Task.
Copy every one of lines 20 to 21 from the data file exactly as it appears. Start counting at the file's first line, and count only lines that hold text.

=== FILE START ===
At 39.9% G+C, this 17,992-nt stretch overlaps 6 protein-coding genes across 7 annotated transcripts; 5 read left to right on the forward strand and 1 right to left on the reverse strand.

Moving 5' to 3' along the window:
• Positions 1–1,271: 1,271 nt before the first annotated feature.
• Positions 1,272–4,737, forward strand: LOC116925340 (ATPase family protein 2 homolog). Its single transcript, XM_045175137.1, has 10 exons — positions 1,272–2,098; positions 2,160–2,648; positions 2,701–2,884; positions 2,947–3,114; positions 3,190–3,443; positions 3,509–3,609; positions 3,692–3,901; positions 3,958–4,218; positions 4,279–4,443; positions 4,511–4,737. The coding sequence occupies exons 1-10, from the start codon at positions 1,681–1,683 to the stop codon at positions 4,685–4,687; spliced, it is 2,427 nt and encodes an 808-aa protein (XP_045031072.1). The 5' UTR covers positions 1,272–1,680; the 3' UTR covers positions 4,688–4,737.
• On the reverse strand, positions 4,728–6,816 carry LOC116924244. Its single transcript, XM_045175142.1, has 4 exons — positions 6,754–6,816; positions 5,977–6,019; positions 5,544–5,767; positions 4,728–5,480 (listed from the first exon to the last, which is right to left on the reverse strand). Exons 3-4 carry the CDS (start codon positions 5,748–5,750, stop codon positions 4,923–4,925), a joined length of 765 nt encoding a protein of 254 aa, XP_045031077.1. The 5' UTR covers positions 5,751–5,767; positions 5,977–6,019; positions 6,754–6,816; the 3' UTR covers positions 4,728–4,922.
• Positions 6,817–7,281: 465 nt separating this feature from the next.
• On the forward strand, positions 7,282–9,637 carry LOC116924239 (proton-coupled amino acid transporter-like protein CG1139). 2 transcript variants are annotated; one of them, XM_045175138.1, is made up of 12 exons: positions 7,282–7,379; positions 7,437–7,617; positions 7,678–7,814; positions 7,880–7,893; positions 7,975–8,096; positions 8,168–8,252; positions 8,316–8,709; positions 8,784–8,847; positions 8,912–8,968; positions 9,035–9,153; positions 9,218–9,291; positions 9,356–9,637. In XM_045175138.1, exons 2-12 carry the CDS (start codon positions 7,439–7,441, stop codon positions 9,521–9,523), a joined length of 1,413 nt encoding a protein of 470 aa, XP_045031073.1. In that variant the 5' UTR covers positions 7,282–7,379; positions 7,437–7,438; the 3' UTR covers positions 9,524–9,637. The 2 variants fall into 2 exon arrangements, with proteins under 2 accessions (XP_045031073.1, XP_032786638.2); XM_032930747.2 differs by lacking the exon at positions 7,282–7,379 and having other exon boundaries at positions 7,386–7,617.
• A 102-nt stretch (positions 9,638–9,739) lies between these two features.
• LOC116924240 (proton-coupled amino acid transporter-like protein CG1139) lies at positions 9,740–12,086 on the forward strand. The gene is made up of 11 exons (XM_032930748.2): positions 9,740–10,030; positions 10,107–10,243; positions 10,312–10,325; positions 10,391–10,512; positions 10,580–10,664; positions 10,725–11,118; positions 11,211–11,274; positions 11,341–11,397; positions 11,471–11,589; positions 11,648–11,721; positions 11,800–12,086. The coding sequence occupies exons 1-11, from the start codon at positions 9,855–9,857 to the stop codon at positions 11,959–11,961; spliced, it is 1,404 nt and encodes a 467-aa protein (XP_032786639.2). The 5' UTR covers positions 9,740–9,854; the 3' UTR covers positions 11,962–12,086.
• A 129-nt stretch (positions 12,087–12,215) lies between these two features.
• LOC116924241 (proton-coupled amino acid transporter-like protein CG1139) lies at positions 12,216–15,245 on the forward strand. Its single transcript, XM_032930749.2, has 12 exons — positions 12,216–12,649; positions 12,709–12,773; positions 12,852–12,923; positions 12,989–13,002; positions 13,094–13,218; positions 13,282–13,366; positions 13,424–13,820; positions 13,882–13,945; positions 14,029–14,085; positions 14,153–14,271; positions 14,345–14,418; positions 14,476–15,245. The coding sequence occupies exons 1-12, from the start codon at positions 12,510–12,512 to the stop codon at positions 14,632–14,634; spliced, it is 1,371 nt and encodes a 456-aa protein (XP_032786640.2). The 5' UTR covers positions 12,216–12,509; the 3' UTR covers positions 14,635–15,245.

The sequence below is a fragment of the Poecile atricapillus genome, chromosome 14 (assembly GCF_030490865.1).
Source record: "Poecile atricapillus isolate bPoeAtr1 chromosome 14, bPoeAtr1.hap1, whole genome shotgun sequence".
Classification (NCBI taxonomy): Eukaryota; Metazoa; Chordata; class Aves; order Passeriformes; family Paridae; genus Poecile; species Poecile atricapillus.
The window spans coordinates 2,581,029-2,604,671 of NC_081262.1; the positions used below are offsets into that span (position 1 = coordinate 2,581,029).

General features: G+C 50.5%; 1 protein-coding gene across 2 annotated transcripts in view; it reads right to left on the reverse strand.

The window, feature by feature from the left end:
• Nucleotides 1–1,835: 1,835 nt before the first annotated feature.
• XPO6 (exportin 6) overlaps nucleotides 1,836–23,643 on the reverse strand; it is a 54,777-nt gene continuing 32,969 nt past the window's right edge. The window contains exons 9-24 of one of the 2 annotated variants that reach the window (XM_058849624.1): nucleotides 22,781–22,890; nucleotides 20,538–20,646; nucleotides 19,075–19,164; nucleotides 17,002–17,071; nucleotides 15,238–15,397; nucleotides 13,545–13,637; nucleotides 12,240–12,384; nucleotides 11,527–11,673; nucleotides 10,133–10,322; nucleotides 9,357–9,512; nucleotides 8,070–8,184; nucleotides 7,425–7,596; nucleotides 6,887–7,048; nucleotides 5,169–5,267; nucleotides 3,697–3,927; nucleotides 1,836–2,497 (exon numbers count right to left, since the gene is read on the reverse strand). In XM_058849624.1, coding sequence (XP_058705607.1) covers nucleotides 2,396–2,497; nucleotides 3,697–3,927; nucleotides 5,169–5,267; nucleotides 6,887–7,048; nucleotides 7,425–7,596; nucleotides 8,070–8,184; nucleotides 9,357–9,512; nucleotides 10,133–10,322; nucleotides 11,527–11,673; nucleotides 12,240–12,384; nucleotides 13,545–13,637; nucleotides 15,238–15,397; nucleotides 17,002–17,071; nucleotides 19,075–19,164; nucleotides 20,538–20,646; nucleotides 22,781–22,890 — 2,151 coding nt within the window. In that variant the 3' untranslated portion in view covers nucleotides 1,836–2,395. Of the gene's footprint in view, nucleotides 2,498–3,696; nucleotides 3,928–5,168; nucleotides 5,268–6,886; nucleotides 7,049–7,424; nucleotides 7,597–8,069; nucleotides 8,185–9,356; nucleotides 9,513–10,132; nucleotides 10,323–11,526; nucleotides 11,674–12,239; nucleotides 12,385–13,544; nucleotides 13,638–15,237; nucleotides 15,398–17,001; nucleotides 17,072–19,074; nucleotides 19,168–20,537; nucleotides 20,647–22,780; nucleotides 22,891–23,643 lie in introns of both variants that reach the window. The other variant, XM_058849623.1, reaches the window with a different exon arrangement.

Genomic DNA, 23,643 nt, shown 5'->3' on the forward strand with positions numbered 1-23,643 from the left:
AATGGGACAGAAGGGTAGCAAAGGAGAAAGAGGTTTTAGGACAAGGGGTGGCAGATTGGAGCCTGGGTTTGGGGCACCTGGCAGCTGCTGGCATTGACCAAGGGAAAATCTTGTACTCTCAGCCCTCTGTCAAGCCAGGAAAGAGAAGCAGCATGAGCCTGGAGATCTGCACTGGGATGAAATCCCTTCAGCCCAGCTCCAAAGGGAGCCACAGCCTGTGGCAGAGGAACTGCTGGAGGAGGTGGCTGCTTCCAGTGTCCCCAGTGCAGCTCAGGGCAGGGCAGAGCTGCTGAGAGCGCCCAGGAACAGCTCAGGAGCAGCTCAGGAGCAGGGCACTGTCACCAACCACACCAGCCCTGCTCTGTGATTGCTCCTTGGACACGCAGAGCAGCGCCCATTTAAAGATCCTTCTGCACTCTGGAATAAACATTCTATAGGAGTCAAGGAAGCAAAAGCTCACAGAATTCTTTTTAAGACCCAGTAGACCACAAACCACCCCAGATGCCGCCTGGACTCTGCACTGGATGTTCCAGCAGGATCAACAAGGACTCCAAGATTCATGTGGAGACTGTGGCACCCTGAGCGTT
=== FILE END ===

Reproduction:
Genomic DNA, 23,643 nt, shown 5'->3' on the forward strand with positions numbered 1-23,643 from the left:
AATGGGACAGAAGGGTAGCAAAGGAGAAAGAGGTTTTAGGACAAGGGGTGGCAGATTGGAGCCTGGGTTTGGGGCACCTGGCAGCTGCTGGCATTGACCAAGGGAAAATCTTGTACTCTCAGCCCTCTGTCAAGCCAGGAAAGAGAAGCAGCATGAGCCTGGAGATCTGCACTGGGATGAAATCCCTTCAGCCCAGCTCCAAAGGGAGCCACAGCCTGTGGCAGAGGAACTGCTGGAGGAGGTGGCTGCTTCCAGTGTCCCCAGTGCAGCTCAGGGCAGGGCAGAGCTGCTGAGAGCGCCCAGGAACAGCTCAGGAGCAGCTCAGGAGCAGGGCACTGTCACCAACCACACCAGCCCTGCTCTGTGATTGCTCCTTGGACACGCAGAGCAGCGCCCATTTAAAGATCCTTCTGCACTCTGGAATAAACATTCTATAGGAGTCAAGGAAGCAAAAGCTCACAGAATTCTTTTTAAGACCCAGTAGACCACAAACCACCCCAGATGCCGCCTGGACTCTGCACTGGATGTTCCAGCAGGATCAACAAGGACTCCAAGATTCATGTGGAGACTGTGGCACCCTGAGCGTT